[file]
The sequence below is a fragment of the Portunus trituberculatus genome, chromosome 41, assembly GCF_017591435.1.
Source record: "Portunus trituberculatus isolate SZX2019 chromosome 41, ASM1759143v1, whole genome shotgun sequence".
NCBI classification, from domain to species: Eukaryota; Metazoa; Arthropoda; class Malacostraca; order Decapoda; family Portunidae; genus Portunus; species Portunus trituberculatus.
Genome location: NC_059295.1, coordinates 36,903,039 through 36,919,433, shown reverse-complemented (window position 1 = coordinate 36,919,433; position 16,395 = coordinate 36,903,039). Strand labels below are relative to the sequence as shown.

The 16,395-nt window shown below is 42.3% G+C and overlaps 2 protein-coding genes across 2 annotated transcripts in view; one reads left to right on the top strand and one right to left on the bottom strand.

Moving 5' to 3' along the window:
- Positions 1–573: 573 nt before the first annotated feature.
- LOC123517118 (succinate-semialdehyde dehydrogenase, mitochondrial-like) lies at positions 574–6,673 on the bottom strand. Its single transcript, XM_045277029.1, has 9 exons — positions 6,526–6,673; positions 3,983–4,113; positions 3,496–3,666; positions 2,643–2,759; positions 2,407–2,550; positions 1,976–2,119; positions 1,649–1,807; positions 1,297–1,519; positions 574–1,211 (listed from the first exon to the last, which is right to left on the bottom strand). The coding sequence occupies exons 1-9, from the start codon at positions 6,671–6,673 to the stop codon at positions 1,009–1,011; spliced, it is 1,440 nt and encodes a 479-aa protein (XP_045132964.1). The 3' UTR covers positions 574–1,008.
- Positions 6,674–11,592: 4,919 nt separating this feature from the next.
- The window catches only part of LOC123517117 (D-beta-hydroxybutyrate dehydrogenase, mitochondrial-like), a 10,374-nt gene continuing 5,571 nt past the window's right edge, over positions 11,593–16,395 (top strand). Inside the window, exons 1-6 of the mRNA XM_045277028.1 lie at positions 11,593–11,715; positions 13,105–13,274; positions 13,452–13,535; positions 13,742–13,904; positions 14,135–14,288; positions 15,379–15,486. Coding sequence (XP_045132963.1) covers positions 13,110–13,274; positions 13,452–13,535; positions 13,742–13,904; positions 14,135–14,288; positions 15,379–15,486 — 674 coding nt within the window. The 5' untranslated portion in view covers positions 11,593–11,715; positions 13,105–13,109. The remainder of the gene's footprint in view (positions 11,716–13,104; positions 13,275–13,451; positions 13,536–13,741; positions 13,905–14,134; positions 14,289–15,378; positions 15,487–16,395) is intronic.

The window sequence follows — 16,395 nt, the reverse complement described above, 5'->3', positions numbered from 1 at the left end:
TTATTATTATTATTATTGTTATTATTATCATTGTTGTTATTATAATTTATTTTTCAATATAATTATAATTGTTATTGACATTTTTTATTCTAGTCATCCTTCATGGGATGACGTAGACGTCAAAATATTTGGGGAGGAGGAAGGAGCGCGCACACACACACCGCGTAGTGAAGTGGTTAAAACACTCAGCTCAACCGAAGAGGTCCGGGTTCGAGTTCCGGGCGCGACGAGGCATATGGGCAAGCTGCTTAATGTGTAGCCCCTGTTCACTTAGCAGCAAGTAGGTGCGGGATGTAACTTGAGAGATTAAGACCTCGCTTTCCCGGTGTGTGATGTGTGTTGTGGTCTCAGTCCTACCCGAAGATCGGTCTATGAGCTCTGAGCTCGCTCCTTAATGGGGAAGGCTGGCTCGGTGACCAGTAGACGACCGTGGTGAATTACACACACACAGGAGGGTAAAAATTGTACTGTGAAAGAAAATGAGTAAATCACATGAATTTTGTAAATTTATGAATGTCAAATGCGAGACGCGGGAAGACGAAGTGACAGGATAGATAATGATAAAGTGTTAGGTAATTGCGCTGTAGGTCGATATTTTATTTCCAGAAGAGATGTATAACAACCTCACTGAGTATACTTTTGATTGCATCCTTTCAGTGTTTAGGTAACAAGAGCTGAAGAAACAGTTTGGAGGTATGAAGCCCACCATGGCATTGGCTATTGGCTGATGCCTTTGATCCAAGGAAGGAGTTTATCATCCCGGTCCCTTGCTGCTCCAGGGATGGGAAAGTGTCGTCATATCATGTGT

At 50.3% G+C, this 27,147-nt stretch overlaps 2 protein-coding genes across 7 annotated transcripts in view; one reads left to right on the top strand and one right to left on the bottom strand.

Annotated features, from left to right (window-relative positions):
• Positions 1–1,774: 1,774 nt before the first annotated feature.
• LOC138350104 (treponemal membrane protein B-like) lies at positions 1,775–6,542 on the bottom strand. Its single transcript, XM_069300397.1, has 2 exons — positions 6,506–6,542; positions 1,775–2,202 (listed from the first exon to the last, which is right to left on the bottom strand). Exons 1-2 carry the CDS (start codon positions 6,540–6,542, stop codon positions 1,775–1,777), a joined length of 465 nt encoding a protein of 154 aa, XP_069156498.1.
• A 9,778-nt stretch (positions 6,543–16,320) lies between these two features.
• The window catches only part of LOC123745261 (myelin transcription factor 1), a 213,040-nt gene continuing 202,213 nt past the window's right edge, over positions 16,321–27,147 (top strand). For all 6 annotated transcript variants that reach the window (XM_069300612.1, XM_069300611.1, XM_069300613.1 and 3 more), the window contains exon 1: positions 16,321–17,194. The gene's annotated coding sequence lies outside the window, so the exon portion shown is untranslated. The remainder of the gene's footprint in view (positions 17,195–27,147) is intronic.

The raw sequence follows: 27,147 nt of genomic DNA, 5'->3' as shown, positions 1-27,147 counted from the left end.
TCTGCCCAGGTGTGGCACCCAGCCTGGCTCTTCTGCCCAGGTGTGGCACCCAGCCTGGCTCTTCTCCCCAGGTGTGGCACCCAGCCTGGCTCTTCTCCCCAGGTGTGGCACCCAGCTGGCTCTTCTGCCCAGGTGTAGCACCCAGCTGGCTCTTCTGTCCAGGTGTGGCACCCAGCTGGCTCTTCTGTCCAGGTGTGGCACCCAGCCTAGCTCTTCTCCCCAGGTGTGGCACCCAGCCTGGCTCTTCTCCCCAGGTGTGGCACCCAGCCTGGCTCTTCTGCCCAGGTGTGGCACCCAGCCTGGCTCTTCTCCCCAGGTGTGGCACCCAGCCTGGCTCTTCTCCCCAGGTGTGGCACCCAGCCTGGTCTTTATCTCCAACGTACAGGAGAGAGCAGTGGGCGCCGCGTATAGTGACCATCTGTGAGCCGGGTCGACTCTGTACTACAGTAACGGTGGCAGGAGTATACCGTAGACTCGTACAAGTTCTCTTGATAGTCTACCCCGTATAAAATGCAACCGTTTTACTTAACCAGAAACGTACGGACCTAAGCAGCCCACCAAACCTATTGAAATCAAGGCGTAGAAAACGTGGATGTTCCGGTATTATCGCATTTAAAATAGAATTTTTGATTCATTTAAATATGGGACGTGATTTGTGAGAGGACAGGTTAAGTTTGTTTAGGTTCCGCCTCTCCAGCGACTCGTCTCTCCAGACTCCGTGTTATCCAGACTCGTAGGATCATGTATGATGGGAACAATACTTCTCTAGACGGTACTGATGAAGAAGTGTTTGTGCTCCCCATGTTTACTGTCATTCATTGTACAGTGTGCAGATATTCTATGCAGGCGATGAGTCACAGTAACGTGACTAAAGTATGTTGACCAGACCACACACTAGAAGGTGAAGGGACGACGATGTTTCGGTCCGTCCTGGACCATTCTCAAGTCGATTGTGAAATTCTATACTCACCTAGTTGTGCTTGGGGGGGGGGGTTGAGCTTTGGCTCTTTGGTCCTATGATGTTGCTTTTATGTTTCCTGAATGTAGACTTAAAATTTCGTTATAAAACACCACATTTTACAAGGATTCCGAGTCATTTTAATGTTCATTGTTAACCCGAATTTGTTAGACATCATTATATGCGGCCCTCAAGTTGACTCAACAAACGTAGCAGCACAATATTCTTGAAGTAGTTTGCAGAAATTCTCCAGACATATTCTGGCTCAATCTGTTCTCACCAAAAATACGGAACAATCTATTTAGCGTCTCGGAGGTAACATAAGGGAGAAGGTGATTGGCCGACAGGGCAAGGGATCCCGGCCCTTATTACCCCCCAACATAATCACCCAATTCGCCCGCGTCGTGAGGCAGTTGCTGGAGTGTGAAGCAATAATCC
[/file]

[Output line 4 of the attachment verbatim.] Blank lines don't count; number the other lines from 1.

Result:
Genome location: NC_059295.1, coordinates 36,903,039 through 36,919,433, shown reverse-complemented (window position 1 = coordinate 36,919,433; position 16,395 = coordinate 36,903,039). Strand labels below are relative to the sequence as shown.